ST. FRANCIS — Three days after Archbishop Jerome E. Listecki announced that the Archdiocese of Milwaukee had filed for Chapter 11 reorganization in U.S. Bankruptcy Court, the work of the archdiocese continued as it had before the filing.
“Chapter 11 is a reorganization; it doesn’t mean you’re closing your doors and going out of business,” said John Marek, the archdiocese’s chief financial officer, in an interview with your Catholic Herald Jan. 7. “Some people, when they hear bankruptcy, think that means, ‘Well, next month the building will be vacant and it’s gone.’ That’s not the case.
“Chapter 11 gives a pause to financial pressures on the archdiocese while allowing the archdiocese to continue to develop a plan for how it will move forward in the future, as well as develop a plan to pay creditors – all creditors,” he said.
Marek noted that once the court examines and approves the plans, the plans are implemented and the archdiocese moves out of bankruptcy.
“It continues to operate all the way through the process,” he said.
The archdiocese sought and received an extension of 21 days in which to file paperwork necessary for the case to proceed. That paperwork, i.e., schedules of assets and liabilities, statement of financial affairs and statement of contracts and leases, would have been due Jan. 18. The new deadline is Feb. 7. That request, according to Marek, was “fairly typical.”
“When you have a large organization and a fair amount of complexity, it may be difficult, if not impossible, to assemble all the accurate information for the schedules within that short of a time frame,” he said.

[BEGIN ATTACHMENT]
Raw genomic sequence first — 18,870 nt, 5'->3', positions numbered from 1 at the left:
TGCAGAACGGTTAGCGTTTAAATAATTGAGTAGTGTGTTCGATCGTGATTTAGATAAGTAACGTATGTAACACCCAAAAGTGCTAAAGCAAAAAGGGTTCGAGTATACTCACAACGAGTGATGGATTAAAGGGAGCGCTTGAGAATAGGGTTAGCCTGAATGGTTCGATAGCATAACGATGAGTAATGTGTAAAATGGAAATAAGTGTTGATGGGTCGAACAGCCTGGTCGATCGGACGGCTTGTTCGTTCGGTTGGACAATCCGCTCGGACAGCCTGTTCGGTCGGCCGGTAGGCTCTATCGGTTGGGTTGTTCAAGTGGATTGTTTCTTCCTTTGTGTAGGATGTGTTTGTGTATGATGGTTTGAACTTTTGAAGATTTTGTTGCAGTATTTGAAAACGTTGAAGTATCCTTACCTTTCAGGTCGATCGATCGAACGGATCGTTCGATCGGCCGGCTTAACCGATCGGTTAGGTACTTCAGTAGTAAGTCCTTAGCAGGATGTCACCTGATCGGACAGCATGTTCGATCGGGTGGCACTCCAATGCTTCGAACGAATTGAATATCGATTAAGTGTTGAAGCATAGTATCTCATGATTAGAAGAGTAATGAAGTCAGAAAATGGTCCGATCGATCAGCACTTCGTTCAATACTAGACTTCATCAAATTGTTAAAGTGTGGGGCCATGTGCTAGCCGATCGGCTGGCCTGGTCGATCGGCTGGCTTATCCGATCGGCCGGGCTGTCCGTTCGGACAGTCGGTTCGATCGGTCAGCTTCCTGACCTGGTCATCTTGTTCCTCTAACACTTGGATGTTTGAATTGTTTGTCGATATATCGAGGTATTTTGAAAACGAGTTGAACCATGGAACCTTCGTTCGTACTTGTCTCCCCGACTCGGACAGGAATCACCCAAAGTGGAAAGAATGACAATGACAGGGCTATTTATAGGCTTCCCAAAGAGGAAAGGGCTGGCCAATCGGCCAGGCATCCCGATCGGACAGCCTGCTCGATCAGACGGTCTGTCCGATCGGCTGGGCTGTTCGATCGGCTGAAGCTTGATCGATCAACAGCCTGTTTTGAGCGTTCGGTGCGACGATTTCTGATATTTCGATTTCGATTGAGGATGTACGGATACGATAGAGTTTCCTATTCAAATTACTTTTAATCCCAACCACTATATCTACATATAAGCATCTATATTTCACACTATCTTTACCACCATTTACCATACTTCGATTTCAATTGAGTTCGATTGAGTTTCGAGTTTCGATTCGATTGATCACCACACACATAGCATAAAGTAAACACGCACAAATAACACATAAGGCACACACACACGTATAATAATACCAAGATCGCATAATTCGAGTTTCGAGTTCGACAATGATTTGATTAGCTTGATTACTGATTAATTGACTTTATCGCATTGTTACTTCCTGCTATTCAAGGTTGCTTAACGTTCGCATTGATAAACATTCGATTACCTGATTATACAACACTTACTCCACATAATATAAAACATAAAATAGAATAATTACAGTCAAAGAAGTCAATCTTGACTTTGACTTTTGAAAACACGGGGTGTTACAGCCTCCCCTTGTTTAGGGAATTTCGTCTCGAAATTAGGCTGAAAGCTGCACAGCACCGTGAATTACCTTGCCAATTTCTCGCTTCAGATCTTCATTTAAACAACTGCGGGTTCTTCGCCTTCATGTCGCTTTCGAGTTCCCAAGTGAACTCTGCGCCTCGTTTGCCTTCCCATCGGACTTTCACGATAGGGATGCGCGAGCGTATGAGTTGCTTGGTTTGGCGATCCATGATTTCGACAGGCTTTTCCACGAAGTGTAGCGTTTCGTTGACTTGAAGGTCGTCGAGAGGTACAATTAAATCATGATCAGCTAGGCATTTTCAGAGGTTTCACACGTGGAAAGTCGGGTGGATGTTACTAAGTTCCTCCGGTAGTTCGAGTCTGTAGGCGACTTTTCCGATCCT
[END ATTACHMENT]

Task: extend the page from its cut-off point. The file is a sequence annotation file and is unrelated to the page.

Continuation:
Marek likened the forms that needed to be completed to the schedules one uses when doing income taxes.
“There are standard forms that are required when you file for bankruptcy that you have to file with the court. It’s not that you come in with whatever you think would be useful. You come in with schedules,” he said of the way assets and liabilities have to be shown. “The court has certain ways of asking for the information so you have to put it into the format as requested for the filing.”
Marek reiterated a point made by Archbishop Listecki when the Chapter 11 reorganization was filed: Parishes, school and other Catholic entities, e.g., Saint Francis de Sales Seminary, Catholic Charities and your Catholic Herald, not owned by the archdiocese are not subject to the reorganization process.
“They have their own legal, corporate status, their own legal existence; they own their own assets. They have their own officers and boards of directors, and they’re not part of the archdiocese’s assets. They are not something we control,” he said.
Funds that should not be at risk, according to Marek, are the pension plans for priests and laity because of the manner in which they are structured.
“The pension plan is a multiple employer pension plan. All of the employers, which would be the parishes, schools and other entities who have the employees participate in the plan, are participating employers in the plan,” he said. “It’s not an archdiocesan asset. It has assets that were contributed by well over 300 different employers. The archdiocese does not own that money; the archdiocese has an administrative role.”
In preparation for the Chapter 11 announcement, the archdiocese, through its office of communications, invited people to submit questions and comments to firstname.lastname@example.org. According to Julie Wolf, communications director, the archdiocese had received “a couple of hundred” responses as of Jan. 7.
“There were overwhelmingly supportive e-mails from our people,” she said.